Gametitle-FO3Gametitle-FNVGametitle-FNV LRGametitle-FO4Gametitle-FO76
Gametitle-FO3Gametitle-FNVGametitle-FNV LRGametitle-FO4Gametitle-FO76

An Intercontinental Ballistic Missile (often abbreviated ICBM) is a weapons system that has played a role in one form or another in the various Fallout games, for example as a world object in the Fallout: New Vegas add-on Lonesome Road and in Fallout 76. ICBMs mentioned/encountered in the overall game universe include the Minuteman XI and the Titan V, both originally operated by the pre-War United States Air Force.


The ICBM is a ballistic missile with a long range typically designed to deliver a nuclear payload (usually one or more nuclear warheads). The missile launches up into low orbit, where it can then deploy one or more nuclear warheads on almost any location on the planet. They could be fitted with a variety of payloads, ranging from high explosive to biowarfare loadouts, but the most common were nuclear warheads. A typical single warhead ICBM has a blast radius of several miles, and a fallout range of even further, depending on the explosive yield the warhead contains.

ICBMs can be launched from hardened (sometimes hidden) missile silos, or alternatively from mobile ground launch platforms such as missile trains and tracked or wheeled Transporter erector launcher (TEL) vehicles. In addition, during the Cold War there were successful experiments in launching them from aircraft by first air-dropping them and then triggering their ignition sequences in mid air.

Fallout 3Edit

ICBM silos can be found throughout the Capital Wasteland. An ICBM launch terminal, launch codes, and facility can be found at Fort Constantine. The launch codes are for a Minuteman XI missile.[1]

The Delta IX rocket fleet, while not originally designed and built as ICBMs, were (somewhat crudely) converted into such around 2034.[2] One such example that was presumably fired against China on the outbreak of the Great War failed shortly after launch, crashing just outside the Statesman Hotel in Washington, D.C. where it can still be found as of 2277.

Fallout: New VegasEdit

Raul Tejada recalls seeing Mr. House's anti-missile defense systems shoot down Chinese ICBMs during his unmarked quest Old School Ghoul.[3]

ICBMs can also be seen throughout the Divide, stationary and while in flight before detonating, and their warheads can also be seen and detonated.

Fallout 4Edit

Pre-War, at the USAF's Sentinel Site Prescott located to the Southwest of Boston, developmental work was underway on an unidentified 'heavy' ICBM intended to allow it to deliver multiple Mark 28 bombs (originally designed to be air dropped from strategic bombers) against a target.[4] The missile itself is not seen in-game however.

Fallout 76Edit

ICBMs play a large role in the main story of Fallout 76, as Vault 76's overseer has disappeared while attempting to track down and secure the three missile silos hidden around Appalachia.[5] Fallout 76 is also the second game in the Fallout series where player characters can launch ICBMs, however unlike in New Vegas, the player character has to track down the launch code, and can aim where the warhead is going to go to a greater extent.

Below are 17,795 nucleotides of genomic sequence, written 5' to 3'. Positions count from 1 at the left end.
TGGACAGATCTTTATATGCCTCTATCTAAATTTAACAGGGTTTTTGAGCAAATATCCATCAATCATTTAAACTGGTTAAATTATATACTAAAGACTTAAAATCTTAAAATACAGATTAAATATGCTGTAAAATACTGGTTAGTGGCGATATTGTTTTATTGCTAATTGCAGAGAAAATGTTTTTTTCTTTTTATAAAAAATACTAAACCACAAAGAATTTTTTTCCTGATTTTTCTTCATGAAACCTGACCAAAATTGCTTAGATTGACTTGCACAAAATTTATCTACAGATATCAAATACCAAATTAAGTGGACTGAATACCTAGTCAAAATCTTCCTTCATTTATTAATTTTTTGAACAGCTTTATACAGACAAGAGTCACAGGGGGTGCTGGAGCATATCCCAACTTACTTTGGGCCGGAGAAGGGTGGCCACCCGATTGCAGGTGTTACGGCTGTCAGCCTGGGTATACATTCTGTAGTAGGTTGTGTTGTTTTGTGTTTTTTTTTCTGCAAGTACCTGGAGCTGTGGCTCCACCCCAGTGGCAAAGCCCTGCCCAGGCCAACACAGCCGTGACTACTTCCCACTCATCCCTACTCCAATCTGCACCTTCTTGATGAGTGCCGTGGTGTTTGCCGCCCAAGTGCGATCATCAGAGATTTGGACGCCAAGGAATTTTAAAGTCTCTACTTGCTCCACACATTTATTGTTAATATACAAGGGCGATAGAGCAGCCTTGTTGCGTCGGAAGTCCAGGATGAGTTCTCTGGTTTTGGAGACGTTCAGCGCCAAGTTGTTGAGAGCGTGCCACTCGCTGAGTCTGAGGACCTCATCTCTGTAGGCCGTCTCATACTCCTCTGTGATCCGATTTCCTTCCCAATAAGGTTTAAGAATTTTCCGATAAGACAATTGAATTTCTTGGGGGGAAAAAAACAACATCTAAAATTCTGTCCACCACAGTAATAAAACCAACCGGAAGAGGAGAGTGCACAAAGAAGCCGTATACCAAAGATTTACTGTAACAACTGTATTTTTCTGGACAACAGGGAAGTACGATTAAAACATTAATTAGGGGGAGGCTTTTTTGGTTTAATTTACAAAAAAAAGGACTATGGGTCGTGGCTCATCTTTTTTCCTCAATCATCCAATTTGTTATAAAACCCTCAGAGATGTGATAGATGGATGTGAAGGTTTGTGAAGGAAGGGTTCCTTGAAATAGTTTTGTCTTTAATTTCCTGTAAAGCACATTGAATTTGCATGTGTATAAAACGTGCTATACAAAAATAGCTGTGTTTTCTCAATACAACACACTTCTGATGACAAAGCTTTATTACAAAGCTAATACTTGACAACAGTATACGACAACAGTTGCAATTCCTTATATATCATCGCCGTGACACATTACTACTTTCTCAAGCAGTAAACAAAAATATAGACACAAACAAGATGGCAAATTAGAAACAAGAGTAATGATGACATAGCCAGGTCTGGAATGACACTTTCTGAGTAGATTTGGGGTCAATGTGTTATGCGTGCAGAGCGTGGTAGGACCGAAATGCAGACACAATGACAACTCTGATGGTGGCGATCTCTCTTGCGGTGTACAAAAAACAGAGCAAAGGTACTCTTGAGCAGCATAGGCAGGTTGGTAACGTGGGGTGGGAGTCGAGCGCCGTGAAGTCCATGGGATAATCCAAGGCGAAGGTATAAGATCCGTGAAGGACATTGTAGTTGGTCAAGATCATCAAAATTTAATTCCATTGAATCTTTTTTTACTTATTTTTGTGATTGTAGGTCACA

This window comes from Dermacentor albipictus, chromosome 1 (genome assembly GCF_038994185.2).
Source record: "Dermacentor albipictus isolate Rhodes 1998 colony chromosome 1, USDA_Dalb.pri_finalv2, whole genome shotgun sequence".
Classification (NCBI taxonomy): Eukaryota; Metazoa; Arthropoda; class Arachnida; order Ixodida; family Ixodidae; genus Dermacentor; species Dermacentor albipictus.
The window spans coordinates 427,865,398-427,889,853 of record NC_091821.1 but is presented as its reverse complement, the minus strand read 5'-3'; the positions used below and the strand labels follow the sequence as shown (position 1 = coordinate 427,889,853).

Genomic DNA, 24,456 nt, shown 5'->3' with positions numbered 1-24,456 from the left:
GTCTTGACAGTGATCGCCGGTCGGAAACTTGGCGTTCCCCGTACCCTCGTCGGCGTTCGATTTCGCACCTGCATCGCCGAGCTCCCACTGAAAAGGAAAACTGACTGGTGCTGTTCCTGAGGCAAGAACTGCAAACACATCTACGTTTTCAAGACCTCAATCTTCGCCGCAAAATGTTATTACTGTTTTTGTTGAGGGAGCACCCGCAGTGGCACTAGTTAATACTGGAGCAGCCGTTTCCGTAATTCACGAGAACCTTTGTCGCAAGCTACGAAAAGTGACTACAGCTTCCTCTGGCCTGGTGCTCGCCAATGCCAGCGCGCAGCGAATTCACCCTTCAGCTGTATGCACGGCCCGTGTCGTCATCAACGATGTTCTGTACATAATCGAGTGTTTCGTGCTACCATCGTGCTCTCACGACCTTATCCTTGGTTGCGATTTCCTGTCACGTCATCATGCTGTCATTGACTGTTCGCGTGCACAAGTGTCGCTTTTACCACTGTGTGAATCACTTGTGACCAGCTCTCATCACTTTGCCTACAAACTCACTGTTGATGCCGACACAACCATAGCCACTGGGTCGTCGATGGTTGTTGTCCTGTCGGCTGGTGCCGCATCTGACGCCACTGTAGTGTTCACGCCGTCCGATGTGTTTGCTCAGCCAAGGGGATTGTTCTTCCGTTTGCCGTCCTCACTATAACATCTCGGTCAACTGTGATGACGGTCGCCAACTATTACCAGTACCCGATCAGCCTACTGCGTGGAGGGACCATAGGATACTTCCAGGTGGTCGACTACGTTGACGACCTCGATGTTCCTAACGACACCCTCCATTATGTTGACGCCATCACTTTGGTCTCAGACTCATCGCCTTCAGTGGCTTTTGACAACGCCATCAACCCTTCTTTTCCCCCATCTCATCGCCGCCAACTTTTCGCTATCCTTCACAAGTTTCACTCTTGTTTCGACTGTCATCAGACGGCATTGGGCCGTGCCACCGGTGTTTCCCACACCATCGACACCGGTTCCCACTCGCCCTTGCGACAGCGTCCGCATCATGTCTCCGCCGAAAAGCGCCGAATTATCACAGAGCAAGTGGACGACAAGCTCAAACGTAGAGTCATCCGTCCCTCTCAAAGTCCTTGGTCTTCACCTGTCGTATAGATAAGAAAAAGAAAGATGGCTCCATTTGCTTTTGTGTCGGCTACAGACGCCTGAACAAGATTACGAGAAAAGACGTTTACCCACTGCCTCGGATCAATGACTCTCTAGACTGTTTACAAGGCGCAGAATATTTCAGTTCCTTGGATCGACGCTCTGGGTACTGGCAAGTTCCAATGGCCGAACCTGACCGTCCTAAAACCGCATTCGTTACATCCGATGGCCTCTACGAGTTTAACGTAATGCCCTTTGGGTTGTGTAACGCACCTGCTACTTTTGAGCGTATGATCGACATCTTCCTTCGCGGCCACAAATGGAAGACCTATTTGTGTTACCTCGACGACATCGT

Behind the scenesEdit

The general design of most of the ICBMs seen in Lonesome Road resembles a combination of the SM-65 Atlas and the LGM-25 Titan-II. This particular design appears to be designated as "Titan V," likely a Star Trek Easter egg. Other missiles encountered seem to be Minuteman XIs.

See alsoEdit


  1. Fort Constantine launch codes
  2. Museum of Technology plate transcript: "The Delta IX rocket, commissioned by the USSA in 2020, was the last of the manned rockets that sent our brave American Astronauts to the moon. The Delta IX was in use for almost 15 years before being converted for military use and having the crew and instruments sections replaced with a nuclear warhead. The Delta IX recorded over 77 successful launches, making it one of the most successful rockets in U.S. history.
    The rocket, developed entirely by USSA scientists, was a single-stage vehicle with an ejectable crew section or satellite storage bay. The propulsion system was a nuclear-electric derivative drive, using a massive electrical jolt to start the nuclear reaction on launch. The crew section was protected from the radioactive chambers by way of a massive titanium-vanadium disc. The spacecraft had the capability to sustain 2 astronauts for up to 24 days maximum. The longest recorded spaceflight in a
    Delta IX rocket was the 17-day Zeus 12 Mission to the Moon."
  3. The Courier: "Can you tell me anything about Mr. House?"
    Raul Tejada's dialogue: "Just how old do you think I am, boss? Because I can pretty much guarantee I'm older than that. Let me tell you a story from before the Great War: Everybody knew Robert House. He was a genius. A superstar. Founded RobCo at 22, dated Hollywood starlets, the works. They say he saved Las Vegas. I was in Mexico City when the bombs dropped. Even from there, we could see House's defensive rockets shooting down the incoming missiles. Everybody assumed he died in the War. Maybe he did. But his robots are still out there, roaming the Wastes. And now, a Mr. House rules New Vegas."
  4. Sentinel site terminal entries#Pod Alpha - Launch Report
  5. Overseer's log - Vault 76
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